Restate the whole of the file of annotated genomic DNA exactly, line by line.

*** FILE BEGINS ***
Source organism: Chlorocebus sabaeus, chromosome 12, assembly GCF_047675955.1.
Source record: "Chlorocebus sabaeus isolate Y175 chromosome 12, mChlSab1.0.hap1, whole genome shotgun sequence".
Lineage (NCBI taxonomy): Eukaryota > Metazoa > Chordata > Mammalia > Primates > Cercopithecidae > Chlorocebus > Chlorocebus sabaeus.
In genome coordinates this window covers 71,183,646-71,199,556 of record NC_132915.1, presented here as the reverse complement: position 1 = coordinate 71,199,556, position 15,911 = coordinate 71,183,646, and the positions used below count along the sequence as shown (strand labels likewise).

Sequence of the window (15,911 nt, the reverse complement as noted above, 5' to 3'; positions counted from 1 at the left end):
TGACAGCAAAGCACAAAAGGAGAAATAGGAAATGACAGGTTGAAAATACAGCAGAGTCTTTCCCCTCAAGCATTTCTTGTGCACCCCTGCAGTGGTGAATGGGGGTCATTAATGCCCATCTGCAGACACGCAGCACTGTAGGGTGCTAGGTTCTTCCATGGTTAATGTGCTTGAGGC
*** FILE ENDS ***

Source organism: Chlorocebus sabaeus, chromosome 12, assembly GCF_047675955.1.
Source record: "Chlorocebus sabaeus isolate Y175 chromosome 12, mChlSab1.0.hap1, whole genome shotgun sequence".
Lineage (NCBI taxonomy): Eukaryota > Metazoa > Chordata > Mammalia > Primates > Cercopithecidae > Chlorocebus > Chlorocebus sabaeus.
In genome coordinates this window covers 71,183,646-71,199,556 of record NC_132915.1, presented here as the reverse complement: position 1 = coordinate 71,199,556, position 15,911 = coordinate 71,183,646, and the positions used below count along the sequence as shown (strand labels likewise).

Sequence of the window (15,911 nt, the reverse complement as noted above, 5' to 3'; positions counted from 1 at the left end):
TGACAGCAAAGCACAAAAGGAGAAATAGGAAATGACAGGTTGAAAATACAGCAGAGTCTTTCCCCTCAAGCATTTCTTGTGCACCCCTGCAGTGGTGAATGGGGGTCATTAATGCCCATCTGCAGACACGCAGCACTGTAGGGTGCTAGGTTCTTCCATGGTTAATGTGCTTGAGGC